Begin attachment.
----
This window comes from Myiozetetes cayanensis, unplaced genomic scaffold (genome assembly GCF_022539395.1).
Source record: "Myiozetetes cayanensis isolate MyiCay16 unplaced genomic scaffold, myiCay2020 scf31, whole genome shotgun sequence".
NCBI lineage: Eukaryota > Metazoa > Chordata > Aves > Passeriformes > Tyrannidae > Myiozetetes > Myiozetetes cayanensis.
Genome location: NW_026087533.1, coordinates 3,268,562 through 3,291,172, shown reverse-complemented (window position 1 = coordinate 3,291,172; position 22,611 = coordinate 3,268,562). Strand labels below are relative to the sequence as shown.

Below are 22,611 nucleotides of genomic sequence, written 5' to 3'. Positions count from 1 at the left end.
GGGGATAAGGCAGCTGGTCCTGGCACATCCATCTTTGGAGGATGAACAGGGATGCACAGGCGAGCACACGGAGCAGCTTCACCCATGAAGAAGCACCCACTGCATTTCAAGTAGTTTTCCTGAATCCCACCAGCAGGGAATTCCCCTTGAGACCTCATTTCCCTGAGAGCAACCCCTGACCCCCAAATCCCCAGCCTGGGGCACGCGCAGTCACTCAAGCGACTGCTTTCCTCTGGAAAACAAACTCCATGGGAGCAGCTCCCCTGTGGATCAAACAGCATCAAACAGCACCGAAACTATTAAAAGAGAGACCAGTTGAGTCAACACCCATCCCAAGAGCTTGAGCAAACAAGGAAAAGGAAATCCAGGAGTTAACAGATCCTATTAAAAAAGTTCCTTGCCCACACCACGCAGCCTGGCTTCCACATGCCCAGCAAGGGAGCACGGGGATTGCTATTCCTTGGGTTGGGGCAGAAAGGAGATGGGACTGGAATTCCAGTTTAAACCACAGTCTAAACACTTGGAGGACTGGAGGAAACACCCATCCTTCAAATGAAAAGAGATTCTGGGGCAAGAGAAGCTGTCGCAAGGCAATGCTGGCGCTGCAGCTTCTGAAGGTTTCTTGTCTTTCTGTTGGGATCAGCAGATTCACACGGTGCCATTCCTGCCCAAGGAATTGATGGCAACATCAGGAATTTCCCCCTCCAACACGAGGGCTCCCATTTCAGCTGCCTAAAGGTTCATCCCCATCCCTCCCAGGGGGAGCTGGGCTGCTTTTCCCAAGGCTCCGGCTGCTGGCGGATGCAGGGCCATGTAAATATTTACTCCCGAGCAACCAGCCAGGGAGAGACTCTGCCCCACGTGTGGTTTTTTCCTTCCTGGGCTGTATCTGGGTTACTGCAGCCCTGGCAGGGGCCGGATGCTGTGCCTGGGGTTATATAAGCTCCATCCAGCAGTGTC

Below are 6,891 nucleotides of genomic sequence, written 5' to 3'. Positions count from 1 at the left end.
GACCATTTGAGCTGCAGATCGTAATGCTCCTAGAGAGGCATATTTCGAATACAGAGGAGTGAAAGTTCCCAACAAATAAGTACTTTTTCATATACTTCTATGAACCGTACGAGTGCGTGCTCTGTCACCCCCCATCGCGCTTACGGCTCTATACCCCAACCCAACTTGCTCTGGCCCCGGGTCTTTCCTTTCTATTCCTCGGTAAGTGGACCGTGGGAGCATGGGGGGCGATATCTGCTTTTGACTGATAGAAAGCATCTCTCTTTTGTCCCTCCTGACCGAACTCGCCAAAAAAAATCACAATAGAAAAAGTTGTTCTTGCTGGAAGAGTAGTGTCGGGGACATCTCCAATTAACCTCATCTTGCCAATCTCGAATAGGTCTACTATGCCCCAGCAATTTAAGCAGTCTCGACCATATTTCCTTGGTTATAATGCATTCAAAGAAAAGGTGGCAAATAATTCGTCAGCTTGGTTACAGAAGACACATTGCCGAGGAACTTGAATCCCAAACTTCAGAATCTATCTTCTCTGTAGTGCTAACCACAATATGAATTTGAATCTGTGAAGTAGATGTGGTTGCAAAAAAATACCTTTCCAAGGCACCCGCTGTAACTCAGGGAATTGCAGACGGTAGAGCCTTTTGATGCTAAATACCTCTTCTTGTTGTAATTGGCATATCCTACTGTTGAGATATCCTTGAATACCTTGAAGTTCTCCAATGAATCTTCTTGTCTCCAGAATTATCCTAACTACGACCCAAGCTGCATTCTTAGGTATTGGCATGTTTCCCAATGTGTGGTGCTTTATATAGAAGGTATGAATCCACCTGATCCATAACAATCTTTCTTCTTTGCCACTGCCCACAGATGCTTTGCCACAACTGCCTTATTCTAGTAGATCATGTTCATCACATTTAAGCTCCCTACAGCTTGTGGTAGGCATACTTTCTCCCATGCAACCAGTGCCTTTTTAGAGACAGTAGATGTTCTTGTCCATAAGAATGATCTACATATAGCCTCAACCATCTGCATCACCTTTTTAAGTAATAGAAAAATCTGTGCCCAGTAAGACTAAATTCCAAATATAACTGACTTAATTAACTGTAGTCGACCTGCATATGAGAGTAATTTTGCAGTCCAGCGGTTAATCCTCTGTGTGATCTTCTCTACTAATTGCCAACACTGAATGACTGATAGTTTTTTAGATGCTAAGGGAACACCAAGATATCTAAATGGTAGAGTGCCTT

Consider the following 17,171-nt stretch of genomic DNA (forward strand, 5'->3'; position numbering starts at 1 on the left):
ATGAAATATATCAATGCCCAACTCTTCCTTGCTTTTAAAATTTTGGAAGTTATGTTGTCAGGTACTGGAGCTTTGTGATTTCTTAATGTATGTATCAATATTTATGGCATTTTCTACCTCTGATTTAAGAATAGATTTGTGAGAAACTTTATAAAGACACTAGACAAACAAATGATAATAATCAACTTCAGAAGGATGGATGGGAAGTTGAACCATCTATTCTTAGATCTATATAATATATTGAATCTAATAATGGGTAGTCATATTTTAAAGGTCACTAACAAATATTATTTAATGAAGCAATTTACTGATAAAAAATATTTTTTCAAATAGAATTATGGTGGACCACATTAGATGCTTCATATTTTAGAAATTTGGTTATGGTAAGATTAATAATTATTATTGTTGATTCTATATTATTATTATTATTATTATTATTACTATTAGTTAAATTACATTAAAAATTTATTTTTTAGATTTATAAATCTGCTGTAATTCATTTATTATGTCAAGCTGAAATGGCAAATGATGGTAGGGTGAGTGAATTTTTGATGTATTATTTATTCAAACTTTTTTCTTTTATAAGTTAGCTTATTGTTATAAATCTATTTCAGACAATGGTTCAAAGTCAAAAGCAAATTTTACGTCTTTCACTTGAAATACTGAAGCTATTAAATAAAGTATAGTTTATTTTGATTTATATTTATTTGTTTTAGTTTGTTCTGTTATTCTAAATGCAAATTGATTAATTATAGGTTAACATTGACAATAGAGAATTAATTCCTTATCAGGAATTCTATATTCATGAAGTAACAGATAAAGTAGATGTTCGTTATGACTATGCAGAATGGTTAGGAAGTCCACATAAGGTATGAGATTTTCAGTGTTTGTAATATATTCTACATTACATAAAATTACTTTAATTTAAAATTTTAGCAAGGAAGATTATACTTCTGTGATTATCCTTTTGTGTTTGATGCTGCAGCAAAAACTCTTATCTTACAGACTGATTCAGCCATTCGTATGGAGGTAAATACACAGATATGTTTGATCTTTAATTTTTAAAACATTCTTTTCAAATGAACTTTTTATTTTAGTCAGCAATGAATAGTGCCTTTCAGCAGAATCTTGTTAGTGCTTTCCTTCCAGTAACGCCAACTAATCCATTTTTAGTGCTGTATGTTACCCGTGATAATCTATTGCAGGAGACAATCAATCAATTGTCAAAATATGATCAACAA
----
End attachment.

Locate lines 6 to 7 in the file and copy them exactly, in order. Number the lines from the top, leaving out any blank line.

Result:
GGGGATAAGGCAGCTGGTCCTGGCACATCCATCTTTGGAGGATGAACAGGGATGCACAGGCGAGCACACGGAGCAGCTTCACCCATGAAGAAGCACCCACTGCATTTCAAGTAGTTTTCCTGAATCCCACCAGCAGGGAATTCCCCTTGAGACCTCATTTCCCTGAGAGCAACCCCTGACCCCCAAATCCCCAGCCTGGGGCACGCGCAGTCACTCAAGCGACTGCTTTCCTCTGGAAAACAAACTCCATGGGAGCAGCTCCCCTGTGGATCAAACAGCATCAAACAGCACCGAAACTATTAAAAGAGAGACCAGTTGAGTCAACACCCATCCCAAGAGCTTGAGCAAACAAGGAAAAGGAAATCCAGGAGTTAACAGATCCTATTAAAAAAGTTCCTTGCCCACACCACGCAGCCTGGCTTCCACATGCCCAGCAAGGGAGCACGGGGATTGCTATTCCTTGGGTTGGGGCAGAAAGGAGATGGGACTGGAATTCCAGTTTAAACCACAGTCTAAACACTTGGAGGACTGGAGGAAACACCCATCCTTCAAATGAAAAGAGATTCTGGGGCAAGAGAAGCTGTCGCAAGGCAATGCTGGCGCTGCAGCTTCTGAAGGTTTCTTGTCTTTCTGTTGGGATCAGCAGATTCACACGGTGCCATTCCTGCCCAAGGAATTGATGGCAACATCAGGAATTTCCCCCTCCAACACGAGGGCTCCCATTTCAGCTGCCTAAAGGTTCATCCCCATCCCTCCCAGGGGGAGCTGGGCTGCTTTTCCCAAGGCTCCGGCTGCTGGCGGATGCAGGGCCATGTAAATATTTACTCCCGAGCAACCAGCCAGGGAGAGACTCTGCCCCACGTGTGGTTTTTTCCTTCCTGGGCTGTATCTGGGTTACTGCAGCCCTGGCAGGGGCCGGATGCTGTGCCTGGGGTTATATAAGCTCCATCCAGCAGTGTC

Below are 6,891 nucleotides of genomic sequence, written 5' to 3'. Positions count from 1 at the left end.